Regional Bicycle and Pedestrian Study
A Study For the Nashville Region
The regional Bicycle and Pedestrian Study is intended to help establish
a strategic vision for improving walking and bicycling opportunities in the
greater Nashville region. That strategic vision fed into the Nashville
Area Metropolitan Planning Organization's (MPO's) overall regional transportation
plan and provide the basis by which future funding priorities of the MPO
are established for bicycle and pedestrian accommodations within the Davidson,
Rutherford, Sumner, Wilson, and Williamson counties, plus the cities of Spring
Hill and Springfield.
Working with local governments, businesses, non-profit organizations, and
the general public, the Nashville Area MPO conducted the Regional Bicycle
and Pedestrian Study as a mechanism to foster a better understanding of bicycle
and pedestrian needs within the region. The Study provides guidance for policies,
programs, and investments intended to maximize opportunities for greater
walking and bicycling activity now and in the future within the greater Nashville
- Provide a comprehensive inventory of existing and currently proposed
on and off -road bicycle and pedestrian facilities in the greater Nashville
- Increase the region's understanding of how improving walking and bicycling
connectivity between residential areas, employment centers, schools, retail
centers, recreational centers, and other attractions increases individual
mobility, enhances transit options, and promotes active living.
- Serve as a framework for identifying and selecting bicycle/pedestrian
projects for the Regional Transportation Plan and Transportation
- Provide guidance for engineering, education, enforcement, encouragement,
and evaluation activities to help improve the safety of walking and bicycling.
- Regional inventory of all bicycle and pedestrian facilities, including greenways, sidewalks and bikeways.
- Bicycle and Pedestrian Travel Demand Model that is based on 8 trip types (5 bicycling and 3 walking) on a parcel level that analyses the proximity of a parcel to land uses such as schools, parks, transit stops, work places and commercial areas. The model has the potential to be dynamic when future land uses are input into the model and the resulting potential bicycle and pedestrian trips are run.
- Project evaluation methodology that incorporates seven measureable project criteria:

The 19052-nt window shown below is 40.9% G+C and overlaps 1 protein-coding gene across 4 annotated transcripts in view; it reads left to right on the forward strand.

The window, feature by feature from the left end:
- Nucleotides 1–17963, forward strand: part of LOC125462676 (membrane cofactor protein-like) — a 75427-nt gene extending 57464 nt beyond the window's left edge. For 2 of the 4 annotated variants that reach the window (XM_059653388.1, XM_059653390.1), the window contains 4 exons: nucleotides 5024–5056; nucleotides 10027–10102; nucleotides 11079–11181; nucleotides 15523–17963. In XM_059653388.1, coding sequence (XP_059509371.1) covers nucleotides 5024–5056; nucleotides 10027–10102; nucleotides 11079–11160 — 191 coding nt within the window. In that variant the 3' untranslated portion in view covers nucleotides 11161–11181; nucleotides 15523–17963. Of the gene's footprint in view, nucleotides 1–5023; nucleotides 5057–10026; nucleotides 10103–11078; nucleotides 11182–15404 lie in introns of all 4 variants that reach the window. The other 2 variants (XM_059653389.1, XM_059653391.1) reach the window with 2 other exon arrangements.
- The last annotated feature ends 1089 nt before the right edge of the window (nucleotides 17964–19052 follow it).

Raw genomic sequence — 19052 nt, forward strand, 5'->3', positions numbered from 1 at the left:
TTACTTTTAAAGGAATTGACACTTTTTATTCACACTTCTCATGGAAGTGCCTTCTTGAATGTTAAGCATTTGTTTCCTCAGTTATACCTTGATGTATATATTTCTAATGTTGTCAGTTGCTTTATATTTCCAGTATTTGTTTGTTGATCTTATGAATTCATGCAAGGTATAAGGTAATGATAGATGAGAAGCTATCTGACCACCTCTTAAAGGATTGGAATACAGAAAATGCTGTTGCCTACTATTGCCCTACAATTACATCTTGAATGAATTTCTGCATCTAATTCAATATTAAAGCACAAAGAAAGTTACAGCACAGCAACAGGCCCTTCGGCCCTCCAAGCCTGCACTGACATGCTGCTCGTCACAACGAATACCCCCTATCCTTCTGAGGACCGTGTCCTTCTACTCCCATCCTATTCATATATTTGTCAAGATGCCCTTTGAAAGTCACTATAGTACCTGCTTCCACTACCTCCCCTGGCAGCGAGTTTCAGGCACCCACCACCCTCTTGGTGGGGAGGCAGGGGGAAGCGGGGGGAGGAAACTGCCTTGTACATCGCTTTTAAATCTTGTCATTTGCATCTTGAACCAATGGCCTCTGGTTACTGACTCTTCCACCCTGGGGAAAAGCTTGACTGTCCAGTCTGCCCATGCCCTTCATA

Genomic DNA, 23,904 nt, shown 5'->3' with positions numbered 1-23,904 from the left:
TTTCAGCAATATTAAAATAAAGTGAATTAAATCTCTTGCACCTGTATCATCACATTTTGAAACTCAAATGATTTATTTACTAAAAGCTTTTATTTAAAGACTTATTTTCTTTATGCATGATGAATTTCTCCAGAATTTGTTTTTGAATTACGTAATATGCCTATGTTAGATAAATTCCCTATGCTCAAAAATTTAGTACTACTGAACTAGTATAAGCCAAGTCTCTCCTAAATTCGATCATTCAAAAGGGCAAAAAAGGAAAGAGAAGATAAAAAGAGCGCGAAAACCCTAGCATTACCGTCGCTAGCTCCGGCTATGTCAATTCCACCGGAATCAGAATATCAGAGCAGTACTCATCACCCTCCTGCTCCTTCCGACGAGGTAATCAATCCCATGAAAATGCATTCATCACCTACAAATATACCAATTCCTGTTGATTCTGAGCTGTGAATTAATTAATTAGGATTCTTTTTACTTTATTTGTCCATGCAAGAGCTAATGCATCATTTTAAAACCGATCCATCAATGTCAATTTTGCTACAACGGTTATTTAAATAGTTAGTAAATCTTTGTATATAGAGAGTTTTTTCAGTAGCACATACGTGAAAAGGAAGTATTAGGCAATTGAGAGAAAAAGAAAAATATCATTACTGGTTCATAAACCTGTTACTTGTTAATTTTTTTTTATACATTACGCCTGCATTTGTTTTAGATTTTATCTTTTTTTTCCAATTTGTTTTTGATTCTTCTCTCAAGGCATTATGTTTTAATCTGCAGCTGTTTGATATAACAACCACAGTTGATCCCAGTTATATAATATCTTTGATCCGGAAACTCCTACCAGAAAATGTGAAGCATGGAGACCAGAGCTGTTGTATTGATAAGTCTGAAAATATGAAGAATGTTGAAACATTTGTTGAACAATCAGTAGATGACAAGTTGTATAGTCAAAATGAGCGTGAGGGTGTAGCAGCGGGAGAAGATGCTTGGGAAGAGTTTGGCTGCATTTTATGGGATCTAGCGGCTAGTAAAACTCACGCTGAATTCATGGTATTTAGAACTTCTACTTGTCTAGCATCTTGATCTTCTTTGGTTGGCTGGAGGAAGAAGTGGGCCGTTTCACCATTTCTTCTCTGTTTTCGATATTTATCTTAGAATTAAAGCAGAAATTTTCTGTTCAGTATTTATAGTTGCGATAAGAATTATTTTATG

- Bicycle Level of Service and Pedestrian Level of Service (A-F) on over 3,300 miles of regional roadway.
- A Travel Demand Model that accounts for areas with highest amount of latent demand for bicycle and pedestrian travel.
- An analysis of congested corridors in the region.
- An analysis of High Health Impact areas with populations likely to have highest rates of health disparity and less access to personal transportation.
- Crash rate and fatality data for bicycle and pedestrian crashes.
- Proposed facilities that are included in a locally adopted bicycle, pedestrian or greenway plan.
- Proposed facilities that connect with existing or planned bicycle and pedestrian facilities.
- Unannounced count of bicyclists and pedestrians in the region at 23 locations in five counties, counted approximately 4,000 bicyclists and pedestrians on one weekday. Counts were conducted again in September of 2011 at the same 23 locations.
- A funding toolbox with over thirty-three sources of local, state, Federal, private and non-profit funding sources for bicycle and pedestrian projects and programs.
- A peer review of six U.S. metropolitan regions each with fifty areas of analysis including bicycle and pedestrian planning, policies, projects, funding, prioritization, programs and procedures.
- A complete set of design guidelines for bicycle and pedestrian infrastructure projects including cutting-edge design trends as well as traditional infrastructure and signage treatments.
- Suggested policies and programs local and regional governments can adopt and implement to encourage and enforce bicycle and pedestrian travel.
- The Study received the 2010 Engineering Excellence Grand Award from the American Council of Engineering Companies - Tennessee Chapter and the 2010 Best Project Award from the Institute of Transportation Engineers Planning Council.
Bicycle & Pedestrian Committee Materials
Public & Stakeholder Involvement Materials
Leslie Meehan, AICP
Bicycle & Pedestrian Coordinator
Director of Healthy Communities